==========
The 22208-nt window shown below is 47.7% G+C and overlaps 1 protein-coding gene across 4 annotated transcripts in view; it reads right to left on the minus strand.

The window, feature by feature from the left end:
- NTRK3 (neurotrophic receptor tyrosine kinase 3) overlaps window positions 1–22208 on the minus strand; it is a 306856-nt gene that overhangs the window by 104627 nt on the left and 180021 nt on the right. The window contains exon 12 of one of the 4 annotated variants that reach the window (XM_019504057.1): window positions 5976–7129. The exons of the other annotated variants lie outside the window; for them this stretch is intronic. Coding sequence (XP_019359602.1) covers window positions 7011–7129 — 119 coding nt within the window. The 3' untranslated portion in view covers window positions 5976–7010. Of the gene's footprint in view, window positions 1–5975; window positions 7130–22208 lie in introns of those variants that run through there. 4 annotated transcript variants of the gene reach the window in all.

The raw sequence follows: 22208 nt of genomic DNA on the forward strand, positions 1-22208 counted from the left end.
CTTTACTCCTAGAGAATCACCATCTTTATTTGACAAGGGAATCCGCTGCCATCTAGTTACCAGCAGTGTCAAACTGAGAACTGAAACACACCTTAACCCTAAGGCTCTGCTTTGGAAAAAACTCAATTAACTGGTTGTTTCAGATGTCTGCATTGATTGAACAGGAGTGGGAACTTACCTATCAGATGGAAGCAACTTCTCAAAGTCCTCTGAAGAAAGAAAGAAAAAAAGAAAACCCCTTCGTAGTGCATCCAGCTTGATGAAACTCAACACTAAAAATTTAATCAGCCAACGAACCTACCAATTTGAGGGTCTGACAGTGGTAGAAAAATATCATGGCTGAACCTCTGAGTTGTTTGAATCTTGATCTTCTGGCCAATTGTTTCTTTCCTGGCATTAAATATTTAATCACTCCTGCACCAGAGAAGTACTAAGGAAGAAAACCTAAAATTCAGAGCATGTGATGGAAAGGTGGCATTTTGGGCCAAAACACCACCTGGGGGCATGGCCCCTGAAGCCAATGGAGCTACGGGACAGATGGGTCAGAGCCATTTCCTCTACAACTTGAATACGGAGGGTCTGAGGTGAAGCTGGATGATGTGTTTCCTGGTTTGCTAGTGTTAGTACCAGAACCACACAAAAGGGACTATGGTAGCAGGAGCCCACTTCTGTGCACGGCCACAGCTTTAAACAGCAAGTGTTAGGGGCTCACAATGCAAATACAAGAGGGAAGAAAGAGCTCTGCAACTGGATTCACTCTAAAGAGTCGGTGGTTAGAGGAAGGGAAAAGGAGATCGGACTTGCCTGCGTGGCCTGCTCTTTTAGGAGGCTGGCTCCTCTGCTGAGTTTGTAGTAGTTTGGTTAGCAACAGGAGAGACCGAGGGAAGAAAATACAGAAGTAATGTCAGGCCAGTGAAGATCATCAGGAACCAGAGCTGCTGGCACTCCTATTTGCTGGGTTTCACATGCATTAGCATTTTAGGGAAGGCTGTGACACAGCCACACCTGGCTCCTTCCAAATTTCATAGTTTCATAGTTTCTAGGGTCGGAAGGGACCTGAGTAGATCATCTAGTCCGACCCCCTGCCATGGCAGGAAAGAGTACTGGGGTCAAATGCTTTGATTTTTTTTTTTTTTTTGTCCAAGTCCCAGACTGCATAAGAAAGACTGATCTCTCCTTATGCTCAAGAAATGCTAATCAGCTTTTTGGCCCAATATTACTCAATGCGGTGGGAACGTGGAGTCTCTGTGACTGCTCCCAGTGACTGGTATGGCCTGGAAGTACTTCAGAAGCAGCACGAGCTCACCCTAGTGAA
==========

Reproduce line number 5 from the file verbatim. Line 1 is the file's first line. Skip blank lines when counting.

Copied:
CTTTACTCCTAGAGAATCACCATCTTTATTTGACAAGGGAATCCGCTGCCATCTAGTTACCAGCAGTGTCAAACTGAGAACTGAAACACACCTTAACCCTAAGGCTCTGCTTTGGAAAAAACTCAATTAACTGGTTGTTTCAGATGTCTGCATTGATTGAACAGGAGTGGGAACTTACCTATCAGATGGAAGCAACTTCTCAAAGTCCTCTGAAGAAAGAAAGAAAAAAAGAAAACCCCTTCGTAGTGCATCCAGCTTGATGAAACTCAACACTAAAAATTTAATCAGCCAACGAACCTACCAATTTGAGGGTCTGACAGTGGTAGAAAAATATCATGGCTGAACCTCTGAGTTGTTTGAATCTTGATCTTCTGGCCAATTGTTTCTTTCCTGGCATTAAATATTTAATCACTCCTGCACCAGAGAAGTACTAAGGAAGAAAACCTAAAATTCAGAGCATGTGATGGAAAGGTGGCATTTTGGGCCAAAACACCACCTGGGGGCATGGCCCCTGAAGCCAATGGAGCTACGGGACAGATGGGTCAGAGCCATTTCCTCTACAACTTGAATACGGAGGGTCTGAGGTGAAGCTGGATGATGTGTTTCCTGGTTTGCTAGTGTTAGTACCAGAACCACACAAAAGGGACTATGGTAGCAGGAGCCCACTTCTGTGCACGGCCACAGCTTTAAACAGCAAGTGTTAGGGGCTCACAATGCAAATACAAGAGGGAAGAAAGAGCTCTGCAACTGGATTCACTCTAAAGAGTCGGTGGTTAGAGGAAGGGAAAAGGAGATCGGACTTGCCTGCGTGGCCTGCTCTTTTAGGAGGCTGGCTCCTCTGCTGAGTTTGTAGTAGTTTGGTTAGCAACAGGAGAGACCGAGGGAAGAAAATACAGAAGTAATGTCAGGCCAGTGAAGATCATCAGGAACCAGAGCTGCTGGCACTCCTATTTGCTGGGTTTCACATGCATTAGCATTTTAGGGAAGGCTGTGACACAGCCACACCTGGCTCCTTCCAAATTTCATAGTTTCATAGTTTCTAGGGTCGGAAGGGACCTGAGTAGATCATCTAGTCCGACCCCCTGCCATGGCAGGAAAGAGTACTGGGGTCAAATGCTTTGATTTTTTTTTTTTTTTTGTCCAAGTCCCAGACTGCATAAGAAAGACTGATCTCTCCTTATGCTCAAGAAATGCTAATCAGCTTTTTGGCCCAATATTACTCAATGCGGTGGGAACGTGGAGTCTCTGTGACTGCTCCCAGTGACTGGTATGGCCTGGAAGTACTTCAGAAGCAGCACGAGCTCACCCTAGTGAA